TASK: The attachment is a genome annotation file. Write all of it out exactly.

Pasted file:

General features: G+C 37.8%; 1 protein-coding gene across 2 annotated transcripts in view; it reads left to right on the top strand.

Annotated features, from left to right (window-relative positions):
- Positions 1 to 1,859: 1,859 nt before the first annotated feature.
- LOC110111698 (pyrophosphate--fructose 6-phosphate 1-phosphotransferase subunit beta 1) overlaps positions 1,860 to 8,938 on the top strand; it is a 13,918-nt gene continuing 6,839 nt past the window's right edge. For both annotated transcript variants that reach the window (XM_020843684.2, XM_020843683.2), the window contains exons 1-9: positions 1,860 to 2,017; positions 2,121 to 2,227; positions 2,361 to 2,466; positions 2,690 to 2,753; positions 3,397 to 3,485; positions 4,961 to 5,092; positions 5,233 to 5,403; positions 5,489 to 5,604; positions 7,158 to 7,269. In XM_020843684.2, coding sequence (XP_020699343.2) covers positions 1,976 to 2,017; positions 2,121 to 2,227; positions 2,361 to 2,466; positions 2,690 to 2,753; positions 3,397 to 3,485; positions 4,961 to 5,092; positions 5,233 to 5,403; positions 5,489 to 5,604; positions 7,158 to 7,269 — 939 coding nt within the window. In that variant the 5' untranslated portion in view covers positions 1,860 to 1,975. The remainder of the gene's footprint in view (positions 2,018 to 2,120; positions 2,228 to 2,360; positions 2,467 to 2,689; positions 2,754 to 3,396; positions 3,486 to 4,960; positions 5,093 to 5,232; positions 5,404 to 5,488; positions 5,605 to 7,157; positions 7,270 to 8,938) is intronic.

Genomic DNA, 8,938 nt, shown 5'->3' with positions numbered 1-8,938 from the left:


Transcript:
General features: G+C 37.8%; 1 protein-coding gene across 2 annotated transcripts in view; it reads left to right on the top strand.

Annotated features, from left to right (window-relative positions):
- Positions 1 to 1,859: 1,859 nt before the first annotated feature.
- LOC110111698 (pyrophosphate--fructose 6-phosphate 1-phosphotransferase subunit beta 1) overlaps positions 1,860 to 8,938 on the top strand; it is a 13,918-nt gene continuing 6,839 nt past the window's right edge. For both annotated transcript variants that reach the window (XM_020843684.2, XM_020843683.2), the window contains exons 1-9: positions 1,860 to 2,017; positions 2,121 to 2,227; positions 2,361 to 2,466; positions 2,690 to 2,753; positions 3,397 to 3,485; positions 4,961 to 5,092; positions 5,233 to 5,403; positions 5,489 to 5,604; positions 7,158 to 7,269. In XM_020843684.2, coding sequence (XP_020699343.2) covers positions 1,976 to 2,017; positions 2,121 to 2,227; positions 2,361 to 2,466; positions 2,690 to 2,753; positions 3,397 to 3,485; positions 4,961 to 5,092; positions 5,233 to 5,403; positions 5,489 to 5,604; positions 7,158 to 7,269 — 939 coding nt within the window. In that variant the 5' untranslated portion in view covers positions 1,860 to 1,975. The remainder of the gene's footprint in view (positions 2,018 to 2,120; positions 2,228 to 2,360; positions 2,467 to 2,689; positions 2,754 to 3,396; positions 3,486 to 4,960; positions 5,093 to 5,232; positions 5,404 to 5,488; positions 5,605 to 7,157; positions 7,270 to 8,938) is intronic.

Genomic DNA, 8,938 nt, shown 5'->3' with positions numbered 1-8,938 from the left: